What Commodification And Consumerism Are For Art, Environmental And Economic Disasters And Wars Are For Human Race

Wenders went to Portugal to help Raul Ruiz who was making his film “The Territory” (1981), with film stock. Wenders hired much of the cast and crew for making “The State of Things”. After completing the filming in Portugal, Wenders flew to Los Angeles to shoot the final scenes before continuing work on his “Hammett”.

The director of the film inside “The State of Things” Friedrich Munro (Patrick Bauchau), on the right, the cameraman Joe (Samuel Fuller), on the left, and the screenwriter Dennis (Paul Getty), right behind them, work on the film about a small group of survivors after an ecological catastrophe destroying life on Earth. Pay attention to Bauchau’s directorial gestures – with his right hand the director is encouraging his actors to express meaning rather than vitality, thoughtfulness rather than self-projection. Bauchau’s left hand is in the pocket of his vest – as if he is saying to actors – don’t sentimentalize, keep your emotions enveloped.

When they ran out of film and work stopped, the crew started to concentrate on their personal situations, the actors – Anna (Isabelle Weingarten) and Mark (Jeffrey Kime) decided to use forced vocation to advance their personal relationship. Look at the composition of the shot – it is as if Mark was trying to stop Anna from leaving their bed while still trying to keep his already hurt pride.

Robert (Geoffrey Carey) went to the city to modestly entertain himself

Friedrich who is trying to find the producer Gordon in Los-Angeles, visit his cameraman who left Portugal earlier because of the sudden death of his wife. Colleagues and friends exchange their thoughts about the changing nature of cinematic art in a world where money managed to marginalize the artistic motivations of the filmmakers. Pay attention to the composition of the shot: two competent filmmaking professionals with interest in artistic sublime and human truth are sitting on the side of the high-tech road to the future (metaphorized by the high voltage electric lines and the giant metal tower). They themselves aren’t necessarily side-roaded on the highway to a technocratic future (the system “generously“ gives them a choice – either to correspond to the general trend it itself set up, or resist and become miscarriages), but their thinking and dedication is with humanistic culture and responsible art.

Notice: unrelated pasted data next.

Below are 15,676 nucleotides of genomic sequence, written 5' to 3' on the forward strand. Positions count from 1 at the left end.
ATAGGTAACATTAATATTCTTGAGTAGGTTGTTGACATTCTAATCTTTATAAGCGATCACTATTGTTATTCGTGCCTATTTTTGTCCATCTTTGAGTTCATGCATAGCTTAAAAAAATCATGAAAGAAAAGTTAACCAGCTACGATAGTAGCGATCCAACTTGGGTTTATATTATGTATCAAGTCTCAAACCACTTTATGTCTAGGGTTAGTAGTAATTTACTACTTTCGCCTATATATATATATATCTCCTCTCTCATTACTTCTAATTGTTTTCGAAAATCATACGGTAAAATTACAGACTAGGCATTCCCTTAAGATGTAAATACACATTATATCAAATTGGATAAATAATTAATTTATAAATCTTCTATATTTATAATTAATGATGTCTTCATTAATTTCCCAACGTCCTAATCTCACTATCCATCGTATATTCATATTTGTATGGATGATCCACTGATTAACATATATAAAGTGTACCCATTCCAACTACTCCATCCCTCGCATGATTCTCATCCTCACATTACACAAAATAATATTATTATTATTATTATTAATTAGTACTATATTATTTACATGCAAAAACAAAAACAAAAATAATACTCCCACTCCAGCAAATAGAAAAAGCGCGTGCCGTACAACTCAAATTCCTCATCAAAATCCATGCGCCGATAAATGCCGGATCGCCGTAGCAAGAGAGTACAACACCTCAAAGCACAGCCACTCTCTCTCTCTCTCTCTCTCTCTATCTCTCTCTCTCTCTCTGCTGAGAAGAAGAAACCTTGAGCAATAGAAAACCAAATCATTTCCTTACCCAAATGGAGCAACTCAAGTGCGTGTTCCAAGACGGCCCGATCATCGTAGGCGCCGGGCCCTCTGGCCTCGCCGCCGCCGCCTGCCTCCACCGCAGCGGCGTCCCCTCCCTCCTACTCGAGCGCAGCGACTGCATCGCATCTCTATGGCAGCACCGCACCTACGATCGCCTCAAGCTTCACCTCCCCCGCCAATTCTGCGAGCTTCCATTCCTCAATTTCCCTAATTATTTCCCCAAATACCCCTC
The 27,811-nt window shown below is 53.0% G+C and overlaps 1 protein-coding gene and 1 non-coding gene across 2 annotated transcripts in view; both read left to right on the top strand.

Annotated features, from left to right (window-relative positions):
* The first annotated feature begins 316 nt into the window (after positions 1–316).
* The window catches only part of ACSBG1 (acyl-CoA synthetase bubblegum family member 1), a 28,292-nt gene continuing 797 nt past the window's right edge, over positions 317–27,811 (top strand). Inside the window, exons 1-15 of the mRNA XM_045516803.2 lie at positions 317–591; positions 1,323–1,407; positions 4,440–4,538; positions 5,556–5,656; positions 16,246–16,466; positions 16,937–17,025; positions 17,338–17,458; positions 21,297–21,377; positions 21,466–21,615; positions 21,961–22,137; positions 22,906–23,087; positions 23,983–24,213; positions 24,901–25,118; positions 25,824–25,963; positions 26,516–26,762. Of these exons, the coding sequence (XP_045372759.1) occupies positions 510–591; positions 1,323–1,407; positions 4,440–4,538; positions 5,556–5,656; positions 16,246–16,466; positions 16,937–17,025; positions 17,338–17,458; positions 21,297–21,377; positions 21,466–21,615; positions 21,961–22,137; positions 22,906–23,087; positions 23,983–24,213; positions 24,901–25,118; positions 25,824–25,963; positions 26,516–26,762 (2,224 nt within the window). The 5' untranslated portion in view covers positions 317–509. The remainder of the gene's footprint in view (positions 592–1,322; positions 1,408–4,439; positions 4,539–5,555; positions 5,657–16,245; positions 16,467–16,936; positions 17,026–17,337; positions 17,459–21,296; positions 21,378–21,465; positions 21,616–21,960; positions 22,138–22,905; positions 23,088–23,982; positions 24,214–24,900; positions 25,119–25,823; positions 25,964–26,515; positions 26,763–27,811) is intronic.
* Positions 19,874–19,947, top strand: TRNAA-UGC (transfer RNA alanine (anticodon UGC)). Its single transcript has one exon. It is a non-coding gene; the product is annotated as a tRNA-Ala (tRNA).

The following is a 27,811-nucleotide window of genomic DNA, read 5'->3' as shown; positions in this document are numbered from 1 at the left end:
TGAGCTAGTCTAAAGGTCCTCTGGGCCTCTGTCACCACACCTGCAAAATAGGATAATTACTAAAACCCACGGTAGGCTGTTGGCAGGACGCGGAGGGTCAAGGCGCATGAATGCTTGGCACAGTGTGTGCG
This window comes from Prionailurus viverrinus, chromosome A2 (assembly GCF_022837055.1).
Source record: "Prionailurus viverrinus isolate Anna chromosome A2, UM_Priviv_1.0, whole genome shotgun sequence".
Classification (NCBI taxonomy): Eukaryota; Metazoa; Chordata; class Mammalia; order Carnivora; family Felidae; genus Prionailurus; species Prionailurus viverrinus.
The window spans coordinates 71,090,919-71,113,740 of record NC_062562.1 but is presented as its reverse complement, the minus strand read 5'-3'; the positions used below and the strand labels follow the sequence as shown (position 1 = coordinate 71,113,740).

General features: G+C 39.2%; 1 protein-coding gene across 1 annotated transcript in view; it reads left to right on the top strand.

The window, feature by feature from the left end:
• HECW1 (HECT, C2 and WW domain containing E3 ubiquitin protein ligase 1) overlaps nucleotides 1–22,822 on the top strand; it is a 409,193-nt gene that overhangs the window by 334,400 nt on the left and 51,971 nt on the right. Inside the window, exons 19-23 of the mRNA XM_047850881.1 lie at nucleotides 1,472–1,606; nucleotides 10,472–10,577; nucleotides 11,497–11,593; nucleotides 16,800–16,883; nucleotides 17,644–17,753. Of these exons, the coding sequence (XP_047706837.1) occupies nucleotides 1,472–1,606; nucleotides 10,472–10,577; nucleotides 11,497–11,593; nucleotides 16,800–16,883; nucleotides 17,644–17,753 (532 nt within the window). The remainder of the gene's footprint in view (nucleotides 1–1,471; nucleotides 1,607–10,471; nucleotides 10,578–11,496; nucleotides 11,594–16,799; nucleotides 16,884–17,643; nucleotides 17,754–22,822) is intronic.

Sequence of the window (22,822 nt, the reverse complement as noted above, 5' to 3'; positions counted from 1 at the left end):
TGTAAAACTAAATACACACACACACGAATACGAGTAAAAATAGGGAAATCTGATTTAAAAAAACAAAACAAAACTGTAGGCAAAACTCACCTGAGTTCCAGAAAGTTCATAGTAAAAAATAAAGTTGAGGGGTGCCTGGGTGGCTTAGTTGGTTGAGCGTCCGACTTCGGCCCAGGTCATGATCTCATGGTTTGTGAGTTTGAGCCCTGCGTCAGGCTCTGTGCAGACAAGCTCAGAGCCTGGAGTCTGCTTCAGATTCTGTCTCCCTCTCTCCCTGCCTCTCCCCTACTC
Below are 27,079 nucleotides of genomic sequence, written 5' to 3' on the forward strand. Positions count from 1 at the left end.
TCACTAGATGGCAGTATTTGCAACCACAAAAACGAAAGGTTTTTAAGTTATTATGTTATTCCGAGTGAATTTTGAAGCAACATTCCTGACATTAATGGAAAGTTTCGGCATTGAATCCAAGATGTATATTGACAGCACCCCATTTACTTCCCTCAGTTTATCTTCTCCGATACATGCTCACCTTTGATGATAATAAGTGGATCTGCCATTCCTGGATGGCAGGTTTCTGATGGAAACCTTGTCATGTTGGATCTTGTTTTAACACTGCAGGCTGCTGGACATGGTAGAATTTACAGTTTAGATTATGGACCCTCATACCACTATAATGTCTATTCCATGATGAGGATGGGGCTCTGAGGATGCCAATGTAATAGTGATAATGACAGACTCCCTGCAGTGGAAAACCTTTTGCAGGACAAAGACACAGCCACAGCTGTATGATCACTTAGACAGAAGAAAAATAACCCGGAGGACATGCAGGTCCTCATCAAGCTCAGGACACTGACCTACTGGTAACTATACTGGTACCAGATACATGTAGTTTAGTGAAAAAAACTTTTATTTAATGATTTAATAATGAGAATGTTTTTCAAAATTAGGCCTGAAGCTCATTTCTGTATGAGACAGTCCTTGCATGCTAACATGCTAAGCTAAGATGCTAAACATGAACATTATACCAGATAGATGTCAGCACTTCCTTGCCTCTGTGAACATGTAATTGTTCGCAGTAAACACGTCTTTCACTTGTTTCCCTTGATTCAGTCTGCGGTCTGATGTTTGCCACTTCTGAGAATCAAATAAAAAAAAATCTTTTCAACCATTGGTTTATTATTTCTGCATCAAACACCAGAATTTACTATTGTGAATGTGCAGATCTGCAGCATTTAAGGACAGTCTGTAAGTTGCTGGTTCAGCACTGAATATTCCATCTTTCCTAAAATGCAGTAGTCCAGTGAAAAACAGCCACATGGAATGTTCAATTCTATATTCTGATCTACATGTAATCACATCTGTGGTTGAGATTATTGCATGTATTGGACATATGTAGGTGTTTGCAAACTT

With a really detective-like perseverance Friedrich finds Gordon (Allen Garfield) who has lost money on his Lisbon film and now he is trying to escape from the creditors in his motor-home.

After listening to Gordon’s story all accusations of the film director abandoned by his producer, got stuck in Friedrich’s throat. The fact that Gordon let them even to start shooting the film about destruction of environment and life on Earth (the topic meant to be represented without any mythological lubrication) was already such an idealism on his part, that fiasco was inevitable. Friedrich never felt so bad in his life – he felt as if he was born into a wrong life. Not just a mask of entertainer is needed in order to be able to continue to function as an artist in commercialized (oriented on mass consumerism) environment – but the very identity of organic, visceral entertainer.

Shots from the passing car, Gordon is killed, and Friedrich is trying not only to get the license plate number of the cars on film but he is ready to die together with his producer and his movie. This pathetic – romantic gesture is all that is left for an artist if he is refusing to be transformed into the breed of an entrapped entrepreneur-entertainer.

Friedrich looks like a mad person to the people of business and the philistines – the people without “eccentric and foolish” need for responsible art. The very idea expressed in this shot – that serious art is a sublime weapon (killing the ghosts of non-freedom, corruption and conformism) becomes more and more outdated with each day.

In these moments in Friedrich’s soul his own film about the possible self-annihilation of human race, the film which is shot dead in the middle of production, and Wim Wenders’ film (carrying the first inside itself,) about strangulation of responsible cinematic art by a world of commercialized entertainment are perceived as one living organism victimized by brutalization of human life into a permanent state of war, work on any conditions, consumption (without quality), and life in which there is no place for the sublime, for the (critical) truth and for freedom from despotic necessities.